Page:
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What to ask dr. - is this secondary AI?
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What to ask dr. - is this secondary AI?

I apologize for the length of this!  :)  I figure more info is always helpful.
Just in case - this is my post on another board w/all the labs, history, etc:
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To summarize - I am currently 42.  Was very healthy and active prior to this all starting.  Since 2005 I have felt increasingly worse, with the past 18 months being debilitating - fatigue, wt. gain around middle despite tennis, pilates, aerobic exercise and a very healthy diet (now I have dropped all exercise except for 15-30 min of very gentle and that is exhausting), cold and heat intolerance, body temp usually in the low to mid 97's, cold hands and feet, brain fog, more fatigue (ha) (had to quit my part time substitute teaching job in October and am good for less than an hour a day of anything more than sitting).  I did a questionnaire from the internet and it was about 50/50 for adrenal and thyroid issues.
I have been tested for a whole bunch of auto-immune diseases, viral things, vitamin deficiencies, echo-cardiogram of for heart function - all were good.
In November I was finally able to get into an endocrinologist and she did some labs and an ACTH stim test.  These are the results (fasting, 9 am):

free t4 .84 (range .59-2.19 ng/dl)

tsh 3.13 (.465-4.68 uiu/ml) I have had a steady increase from my first test at 2.1 a few years ago.

t3 free 3.36 (2.77-5.27 pg/ml)

cortisol am 7.6 (4.5 - 22.7 ug/dl) 1st time tested was 3/12 and was 10.9, all tests since then have been in the 7s.

acth stim test cortisol levels - after 30 min 23.6, after 1 hr. 28.7

acth before stim test started 14 (10-60 pg/ml) only time tested

The endo put me on 25 mcg of levothyroxine and said to re-do labs in 8 weeks, meet with her at 9 weeks.

1/9 was the 8 week blood draw, they only did TSH, and I don't know if I will get the results before my visit next Wednesday.

?????  In your experienced opinions - should I ask for any of the other blood tests that test pituitary function?
?????  Does the ACTH of 14 and cortisol of 7.6 indicate that would be beneficial?

?????  Or do you think that I should let her mess with they thyroid meds and leave it at that? I know it is hard to offer advice on this since I don't have the new TSH number.

Basically I feel just as badly as I did before starting on the medication. I have been very careful to take the meds in the am and not eat for at least 30 min, have stopped looking up anything online (putting my belief in her plan and trying to not undermine it) and, after 6 weeks, tried to start adding in a few 30 min easy, non impact workouts a week to make sure the severely decreased activity levels aren't contributing to the fatigue (so many people keep telling me I will feel better if I work out and get some endorphins going. Not helping, though.  2 1/2 years ago I was playing singles and doubles tennis matches without a problem, this last year I could barely do doubles with a big energy drink.  Stopped entirely in the fall to get off the energy drinks and give my body a rest.)

After sleeping well for 8 hrs, on Sunday I went to the grocery store for about 15 min, came home at 9:30am and fell asleep for 1.5 hrs. Took the kids with the husband to the zoo, s-l-o-w-ly walked around for about an hour before I felt miserable, slept all the way home and was useless the rest of the day. Pretty sure I am not seeing any improvement on this plan.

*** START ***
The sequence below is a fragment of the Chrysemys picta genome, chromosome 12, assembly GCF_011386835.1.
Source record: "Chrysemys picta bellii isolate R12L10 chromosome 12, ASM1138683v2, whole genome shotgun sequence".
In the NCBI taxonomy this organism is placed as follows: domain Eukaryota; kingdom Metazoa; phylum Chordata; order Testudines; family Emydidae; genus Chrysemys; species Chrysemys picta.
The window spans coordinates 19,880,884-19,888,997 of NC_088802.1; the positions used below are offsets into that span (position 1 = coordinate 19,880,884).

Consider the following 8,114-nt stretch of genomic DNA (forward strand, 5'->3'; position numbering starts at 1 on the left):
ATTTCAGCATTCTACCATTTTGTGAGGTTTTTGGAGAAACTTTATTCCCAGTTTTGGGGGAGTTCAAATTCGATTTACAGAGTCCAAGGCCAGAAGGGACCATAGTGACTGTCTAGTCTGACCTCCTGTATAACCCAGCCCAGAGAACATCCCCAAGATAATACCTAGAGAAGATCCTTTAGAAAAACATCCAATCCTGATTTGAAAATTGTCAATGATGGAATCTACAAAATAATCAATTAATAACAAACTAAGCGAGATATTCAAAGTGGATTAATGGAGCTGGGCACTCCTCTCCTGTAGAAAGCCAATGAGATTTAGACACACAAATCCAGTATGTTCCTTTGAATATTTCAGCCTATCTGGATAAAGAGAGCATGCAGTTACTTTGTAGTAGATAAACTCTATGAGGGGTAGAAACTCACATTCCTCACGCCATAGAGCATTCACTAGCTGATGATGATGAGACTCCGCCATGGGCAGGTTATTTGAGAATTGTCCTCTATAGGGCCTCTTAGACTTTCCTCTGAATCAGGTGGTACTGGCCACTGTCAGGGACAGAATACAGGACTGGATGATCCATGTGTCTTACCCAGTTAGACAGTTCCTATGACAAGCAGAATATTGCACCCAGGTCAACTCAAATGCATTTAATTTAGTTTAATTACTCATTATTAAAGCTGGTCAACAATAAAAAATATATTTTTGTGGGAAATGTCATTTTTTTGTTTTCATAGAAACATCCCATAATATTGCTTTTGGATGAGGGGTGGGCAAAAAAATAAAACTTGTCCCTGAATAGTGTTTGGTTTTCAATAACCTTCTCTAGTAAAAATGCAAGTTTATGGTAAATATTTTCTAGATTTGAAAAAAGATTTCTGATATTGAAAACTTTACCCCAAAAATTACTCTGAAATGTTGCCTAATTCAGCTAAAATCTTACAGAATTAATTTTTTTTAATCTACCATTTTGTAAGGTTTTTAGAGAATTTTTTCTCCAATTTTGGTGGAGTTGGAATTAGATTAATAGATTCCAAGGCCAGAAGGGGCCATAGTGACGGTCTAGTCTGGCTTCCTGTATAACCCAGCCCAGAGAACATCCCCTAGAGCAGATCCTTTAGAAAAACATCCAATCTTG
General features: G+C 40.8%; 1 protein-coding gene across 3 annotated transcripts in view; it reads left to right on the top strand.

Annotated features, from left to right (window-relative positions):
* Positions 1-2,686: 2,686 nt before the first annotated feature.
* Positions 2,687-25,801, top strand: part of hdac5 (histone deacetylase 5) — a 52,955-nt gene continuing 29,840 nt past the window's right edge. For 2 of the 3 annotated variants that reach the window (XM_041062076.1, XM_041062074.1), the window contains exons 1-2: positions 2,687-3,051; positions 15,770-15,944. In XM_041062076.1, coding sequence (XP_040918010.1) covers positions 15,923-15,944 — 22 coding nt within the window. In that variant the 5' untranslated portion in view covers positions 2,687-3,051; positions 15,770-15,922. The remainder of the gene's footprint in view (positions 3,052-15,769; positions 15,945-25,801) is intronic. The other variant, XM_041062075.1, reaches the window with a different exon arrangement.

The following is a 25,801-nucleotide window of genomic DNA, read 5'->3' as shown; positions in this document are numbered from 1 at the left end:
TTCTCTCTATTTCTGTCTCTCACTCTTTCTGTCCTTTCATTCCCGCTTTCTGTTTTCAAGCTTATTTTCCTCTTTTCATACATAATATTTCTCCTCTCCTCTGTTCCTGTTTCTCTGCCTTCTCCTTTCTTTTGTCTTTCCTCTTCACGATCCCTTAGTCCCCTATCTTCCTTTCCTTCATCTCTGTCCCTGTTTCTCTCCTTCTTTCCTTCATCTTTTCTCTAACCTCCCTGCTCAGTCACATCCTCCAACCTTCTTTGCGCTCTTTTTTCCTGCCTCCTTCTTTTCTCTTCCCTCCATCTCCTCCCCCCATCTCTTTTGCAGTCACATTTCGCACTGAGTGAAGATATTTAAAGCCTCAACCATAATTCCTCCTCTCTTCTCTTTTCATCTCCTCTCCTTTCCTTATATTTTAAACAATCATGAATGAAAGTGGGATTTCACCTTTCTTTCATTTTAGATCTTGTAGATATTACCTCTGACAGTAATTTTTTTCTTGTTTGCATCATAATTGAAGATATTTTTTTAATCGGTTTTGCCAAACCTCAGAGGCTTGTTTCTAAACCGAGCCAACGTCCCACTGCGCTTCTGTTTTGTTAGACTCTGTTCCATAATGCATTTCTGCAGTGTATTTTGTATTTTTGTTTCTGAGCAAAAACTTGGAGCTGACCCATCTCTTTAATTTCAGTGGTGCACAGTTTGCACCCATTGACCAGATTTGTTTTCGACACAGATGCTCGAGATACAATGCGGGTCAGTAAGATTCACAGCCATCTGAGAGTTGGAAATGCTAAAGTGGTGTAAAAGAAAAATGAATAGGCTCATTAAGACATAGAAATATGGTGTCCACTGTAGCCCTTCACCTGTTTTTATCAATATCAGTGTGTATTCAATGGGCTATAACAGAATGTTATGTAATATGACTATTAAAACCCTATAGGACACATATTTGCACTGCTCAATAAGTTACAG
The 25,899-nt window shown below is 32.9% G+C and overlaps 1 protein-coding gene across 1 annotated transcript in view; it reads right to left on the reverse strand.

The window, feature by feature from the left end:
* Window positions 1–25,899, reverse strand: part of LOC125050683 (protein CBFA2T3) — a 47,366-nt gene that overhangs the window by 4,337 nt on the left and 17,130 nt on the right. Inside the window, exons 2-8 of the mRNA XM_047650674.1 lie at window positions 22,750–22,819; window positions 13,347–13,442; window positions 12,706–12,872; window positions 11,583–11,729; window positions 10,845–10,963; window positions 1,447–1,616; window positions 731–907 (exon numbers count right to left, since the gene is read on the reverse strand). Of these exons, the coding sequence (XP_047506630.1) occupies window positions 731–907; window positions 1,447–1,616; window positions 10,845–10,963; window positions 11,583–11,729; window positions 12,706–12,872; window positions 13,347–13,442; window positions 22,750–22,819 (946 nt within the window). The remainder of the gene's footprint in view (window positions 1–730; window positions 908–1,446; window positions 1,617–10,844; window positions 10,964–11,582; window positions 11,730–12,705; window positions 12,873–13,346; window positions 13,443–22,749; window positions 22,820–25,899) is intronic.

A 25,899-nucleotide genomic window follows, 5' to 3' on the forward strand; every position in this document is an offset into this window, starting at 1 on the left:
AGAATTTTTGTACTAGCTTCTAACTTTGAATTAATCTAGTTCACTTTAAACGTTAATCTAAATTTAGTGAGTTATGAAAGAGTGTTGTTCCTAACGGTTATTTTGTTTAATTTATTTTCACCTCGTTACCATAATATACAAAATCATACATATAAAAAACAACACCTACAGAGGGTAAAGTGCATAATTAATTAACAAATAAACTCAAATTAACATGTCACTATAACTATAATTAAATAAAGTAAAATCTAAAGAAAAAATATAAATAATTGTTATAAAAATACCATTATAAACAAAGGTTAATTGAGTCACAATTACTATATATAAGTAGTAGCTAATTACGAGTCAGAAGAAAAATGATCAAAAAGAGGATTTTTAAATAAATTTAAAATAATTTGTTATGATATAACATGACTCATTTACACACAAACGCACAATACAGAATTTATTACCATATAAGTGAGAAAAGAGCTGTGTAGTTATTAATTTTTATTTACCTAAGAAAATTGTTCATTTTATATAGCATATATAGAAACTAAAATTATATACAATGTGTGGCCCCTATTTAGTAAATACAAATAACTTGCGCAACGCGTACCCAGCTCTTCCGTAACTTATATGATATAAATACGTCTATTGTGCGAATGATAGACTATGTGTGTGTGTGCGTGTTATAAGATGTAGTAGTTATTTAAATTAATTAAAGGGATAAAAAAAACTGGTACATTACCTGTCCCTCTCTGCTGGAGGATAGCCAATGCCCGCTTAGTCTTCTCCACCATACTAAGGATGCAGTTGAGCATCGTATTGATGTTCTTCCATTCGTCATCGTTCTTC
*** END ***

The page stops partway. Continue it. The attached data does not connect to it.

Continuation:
Thank you for any advice going into this. I am worried that if I am 'difficult' she will stop seeing me, and she is the only endo who has agreed to see me at all since my numbers are in range. Any suggestions will help me know what to push for and what to let go.
I am also back into researching online so that I can go to her with my back up information.

Thank you so much,

Suzanne

16 Comments Post a Comment
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657231_tn?1390151580
Technically it looks like you passed the stim test. Do you have low blood pressure, low sodium and wonky potassium numbers? Was the ACTH taken in a chilled tube, spun IMMEDIATELY and frozen promptly? If not it could be low just from lousy lab handling.

Your TSH is abnormal - the new range is .3 to 3.0. That is not good - the doc should know that. My doc likes my Free T3 and FT4 to be in the upper parts of the ranges. So it looks like, IMHO your thyroid is a bit wonked - any antibody testing?

Any vitamin D, iron and other testing? Fatigue is a real hard one to figure out.
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I am answering each quesiton in reverse order.  :)

I am good on iron, high on D (I was actually high enough that she reduced the amt of the supplement the pcp had me taking), and the pcp has tested for lyme, epstein barr, mono, tsh antibodies, did a few tests that she uses to look for chronic viral and auto-immune markers, plus more.  A dr. that I went to in March did a laundry list of testing as well that all looked in range, and I have had two blood panels that are all in range.
The endo is giving me the 25 mcg of levothyroxine, but I have had no noticeable change in how I am feeling, esp in regards to energy.

I did increase substantially in the stim test, which rules out primary AI, but the quadrupling from a low cortisol number, still seems to include secondary AI (based on internet research :) ).  
The endo's office has a lab tech who takes the blood and starts processing it while you are still sitting in the chair.  I don't know if the tube was chilled, though.  I did read in several places now that ACTH should be in the top third of the range (40+), and I am way below that.  
The last pcp also told me that the optimal cortisol level would be 20-22 and I am nowhere near that either.

In 2005 at a physical my bp was low enough that the nurse took it twice, then made me stand up to take it.  That has been the pattern since then, but they don't seem to feel it is low enough to warrant concern (usually 90-something over 60-something).